National Park Service U.S. Department of the Interior

National Register of Historic Places Program

The National Register of Historic Places is the official list of the Nation's historic places worthy of preservation. Authorized by the National Historic Preservation Act of 1966, the National Park Service's National Register of Historic Places is part of a national program to coordinate and support public and private efforts to identify, evaluate, and protect America's historic and archeological resources.

 

Property Name John Chavis Memorial Park
Reference Number 16000188
State North Carolina
County Wake
Town Raleigh
Street Address 505 Martin Luther King Jr. Boulevard
Multiple Property Submission Name N/A
Status Listed 4/19/2016
Areas of Significance Entertainment/Recreation, Ethnic Heritage: Black, Landscape Architecture, Social History
Link to full file http://www.nps.gov/nr/feature/places/pdfs/16000188.pdf
Image
John Chavis Memorial Park meets National Register of Historic Places Criterion A for entertainment/recreation, and ethnic heritage: black, and social history; and Criterion C for landscape architecture at the state level. Its period of significance ranges from 1937 to 1965. Located in southeast Raleigh, this park of currently 26 1/2 acres was developed in 1937 as a "separate but equal" recreational facility for African Americans. Built with contributions from the Works Progress Administration (WPA), and with solid backing from the local government and civic organizations, the park is one of a few segregated recreation facilities built in North Carolina during this period with federal funding confirming the complicity of the federal government with southern Jim Crow policies. The park was designed by G. Robert Derick, a National Park Service landscape architect, and it retains several resources that reflect the design movement in recreational facilities to use rustic materials which has been studied by historians and named ""parkitecture."" Despite the eventual integration of Raleigh's public facilities in the 1960s, the park has continued to be a focal point for the African American community in Raleigh.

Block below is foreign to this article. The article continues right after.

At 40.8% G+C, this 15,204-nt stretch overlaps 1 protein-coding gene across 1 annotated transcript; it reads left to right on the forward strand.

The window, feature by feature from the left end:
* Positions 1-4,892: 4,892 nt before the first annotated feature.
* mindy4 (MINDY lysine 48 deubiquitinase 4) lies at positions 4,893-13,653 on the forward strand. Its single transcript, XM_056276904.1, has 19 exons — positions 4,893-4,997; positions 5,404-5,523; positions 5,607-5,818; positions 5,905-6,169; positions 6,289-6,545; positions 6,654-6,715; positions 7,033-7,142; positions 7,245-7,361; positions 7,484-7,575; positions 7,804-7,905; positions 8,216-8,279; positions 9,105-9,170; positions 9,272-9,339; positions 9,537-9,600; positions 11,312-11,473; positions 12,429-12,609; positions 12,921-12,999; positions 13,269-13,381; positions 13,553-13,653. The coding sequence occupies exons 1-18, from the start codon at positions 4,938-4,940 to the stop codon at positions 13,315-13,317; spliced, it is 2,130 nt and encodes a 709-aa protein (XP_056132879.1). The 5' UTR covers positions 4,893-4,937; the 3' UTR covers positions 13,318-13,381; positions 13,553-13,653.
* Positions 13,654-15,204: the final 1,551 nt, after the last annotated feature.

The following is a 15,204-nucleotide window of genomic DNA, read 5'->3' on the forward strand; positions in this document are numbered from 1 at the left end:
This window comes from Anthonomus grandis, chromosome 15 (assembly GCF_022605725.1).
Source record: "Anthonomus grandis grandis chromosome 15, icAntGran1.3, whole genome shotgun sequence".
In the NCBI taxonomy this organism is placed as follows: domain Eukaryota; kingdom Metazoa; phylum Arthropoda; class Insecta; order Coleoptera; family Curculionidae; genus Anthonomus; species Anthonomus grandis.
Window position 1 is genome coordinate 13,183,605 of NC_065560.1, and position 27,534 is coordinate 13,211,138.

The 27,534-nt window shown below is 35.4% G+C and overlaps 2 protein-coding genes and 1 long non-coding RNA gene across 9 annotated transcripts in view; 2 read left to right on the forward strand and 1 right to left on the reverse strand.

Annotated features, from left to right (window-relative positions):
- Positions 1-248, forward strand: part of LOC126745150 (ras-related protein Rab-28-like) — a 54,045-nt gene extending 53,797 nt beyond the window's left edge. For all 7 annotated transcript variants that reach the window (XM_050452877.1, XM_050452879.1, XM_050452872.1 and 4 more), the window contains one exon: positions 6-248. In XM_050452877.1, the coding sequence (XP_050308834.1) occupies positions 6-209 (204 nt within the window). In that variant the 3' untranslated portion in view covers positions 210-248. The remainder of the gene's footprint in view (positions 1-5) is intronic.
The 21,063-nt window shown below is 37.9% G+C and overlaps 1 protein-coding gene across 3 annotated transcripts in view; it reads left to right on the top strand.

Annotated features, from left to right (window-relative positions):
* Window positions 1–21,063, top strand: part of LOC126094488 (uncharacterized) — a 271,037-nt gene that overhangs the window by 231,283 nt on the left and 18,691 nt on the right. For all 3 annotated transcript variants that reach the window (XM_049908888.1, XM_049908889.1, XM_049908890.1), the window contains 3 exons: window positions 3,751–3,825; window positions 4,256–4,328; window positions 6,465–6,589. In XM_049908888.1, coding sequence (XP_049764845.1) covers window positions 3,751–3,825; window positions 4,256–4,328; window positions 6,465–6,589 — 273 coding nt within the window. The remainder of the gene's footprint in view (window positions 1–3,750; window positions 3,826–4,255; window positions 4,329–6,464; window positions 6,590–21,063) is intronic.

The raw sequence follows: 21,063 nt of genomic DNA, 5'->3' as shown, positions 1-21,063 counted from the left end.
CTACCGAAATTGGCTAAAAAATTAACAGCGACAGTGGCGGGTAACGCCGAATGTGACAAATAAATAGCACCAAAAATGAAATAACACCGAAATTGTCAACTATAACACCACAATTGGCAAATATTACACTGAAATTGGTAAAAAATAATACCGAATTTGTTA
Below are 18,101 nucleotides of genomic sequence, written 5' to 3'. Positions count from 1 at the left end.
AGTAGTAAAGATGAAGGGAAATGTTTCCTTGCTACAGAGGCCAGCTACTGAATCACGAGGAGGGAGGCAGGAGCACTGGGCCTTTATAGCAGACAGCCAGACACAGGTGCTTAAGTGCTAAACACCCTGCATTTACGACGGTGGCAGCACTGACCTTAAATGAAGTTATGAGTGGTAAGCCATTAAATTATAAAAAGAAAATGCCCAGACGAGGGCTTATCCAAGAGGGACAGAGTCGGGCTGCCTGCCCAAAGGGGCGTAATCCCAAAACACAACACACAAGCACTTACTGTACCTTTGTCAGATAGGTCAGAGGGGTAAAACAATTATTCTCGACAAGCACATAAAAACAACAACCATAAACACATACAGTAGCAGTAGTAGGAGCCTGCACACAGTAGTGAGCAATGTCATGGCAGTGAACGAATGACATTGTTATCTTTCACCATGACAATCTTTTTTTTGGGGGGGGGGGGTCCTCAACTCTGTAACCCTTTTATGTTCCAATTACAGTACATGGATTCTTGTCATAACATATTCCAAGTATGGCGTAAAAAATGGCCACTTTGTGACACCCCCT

Any Associated Files

 

Weekly List Search Page

Properties are listed in the National Register of Historic Places under four criteria: A, B, C, and D. For information on what these criterion are and how they are applied, please see our Bulletin on How to Apply the National Register Criteria